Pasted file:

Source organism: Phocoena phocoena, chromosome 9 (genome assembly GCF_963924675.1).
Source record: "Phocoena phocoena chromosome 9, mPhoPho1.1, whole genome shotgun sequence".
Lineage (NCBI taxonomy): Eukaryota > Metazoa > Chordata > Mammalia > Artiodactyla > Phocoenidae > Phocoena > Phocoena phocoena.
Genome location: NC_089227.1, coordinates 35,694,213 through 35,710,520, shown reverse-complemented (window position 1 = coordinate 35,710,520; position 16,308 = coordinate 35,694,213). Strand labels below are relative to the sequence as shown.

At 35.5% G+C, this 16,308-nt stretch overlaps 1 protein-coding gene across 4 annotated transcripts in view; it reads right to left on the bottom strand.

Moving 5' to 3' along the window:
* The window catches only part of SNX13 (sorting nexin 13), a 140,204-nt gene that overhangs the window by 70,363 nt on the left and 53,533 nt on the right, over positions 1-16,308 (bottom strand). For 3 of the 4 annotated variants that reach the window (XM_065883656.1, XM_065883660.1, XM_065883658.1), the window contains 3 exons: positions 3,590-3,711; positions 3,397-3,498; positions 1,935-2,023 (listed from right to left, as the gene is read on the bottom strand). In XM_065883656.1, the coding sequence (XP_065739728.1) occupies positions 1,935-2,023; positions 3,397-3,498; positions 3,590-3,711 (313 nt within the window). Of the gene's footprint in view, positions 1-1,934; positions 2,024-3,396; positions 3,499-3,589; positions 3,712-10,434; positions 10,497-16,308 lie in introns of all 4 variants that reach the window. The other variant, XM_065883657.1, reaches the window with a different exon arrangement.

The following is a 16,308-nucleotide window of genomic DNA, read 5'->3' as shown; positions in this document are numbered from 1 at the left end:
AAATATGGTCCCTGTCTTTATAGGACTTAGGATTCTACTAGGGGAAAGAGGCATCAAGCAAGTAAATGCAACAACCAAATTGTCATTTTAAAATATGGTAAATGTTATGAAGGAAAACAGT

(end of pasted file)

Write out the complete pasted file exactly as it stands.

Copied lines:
Source organism: Phocoena phocoena, chromosome 9 (genome assembly GCF_963924675.1).
Source record: "Phocoena phocoena chromosome 9, mPhoPho1.1, whole genome shotgun sequence".
Lineage (NCBI taxonomy): Eukaryota > Metazoa > Chordata > Mammalia > Artiodactyla > Phocoenidae > Phocoena > Phocoena phocoena.
Genome location: NC_089227.1, coordinates 35,694,213 through 35,710,520, shown reverse-complemented (window position 1 = coordinate 35,710,520; position 16,308 = coordinate 35,694,213). Strand labels below are relative to the sequence as shown.

At 35.5% G+C, this 16,308-nt stretch overlaps 1 protein-coding gene across 4 annotated transcripts in view; it reads right to left on the bottom strand.

Moving 5' to 3' along the window:
* The window catches only part of SNX13 (sorting nexin 13), a 140,204-nt gene that overhangs the window by 70,363 nt on the left and 53,533 nt on the right, over positions 1-16,308 (bottom strand). For 3 of the 4 annotated variants that reach the window (XM_065883656.1, XM_065883660.1, XM_065883658.1), the window contains 3 exons: positions 3,590-3,711; positions 3,397-3,498; positions 1,935-2,023 (listed from right to left, as the gene is read on the bottom strand). In XM_065883656.1, the coding sequence (XP_065739728.1) occupies positions 1,935-2,023; positions 3,397-3,498; positions 3,590-3,711 (313 nt within the window). Of the gene's footprint in view, positions 1-1,934; positions 2,024-3,396; positions 3,499-3,589; positions 3,712-10,434; positions 10,497-16,308 lie in introns of all 4 variants that reach the window. The other variant, XM_065883657.1, reaches the window with a different exon arrangement.

The following is a 16,308-nucleotide window of genomic DNA, read 5'->3' as shown; positions in this document are numbered from 1 at the left end:
AAATATGGTCCCTGTCTTTATAGGACTTAGGATTCTACTAGGGGAAAGAGGCATCAAGCAAGTAAATGCAACAACCAAATTGTCATTTTAAAATATGGTAAATGTTATGAAGGAAAACAGT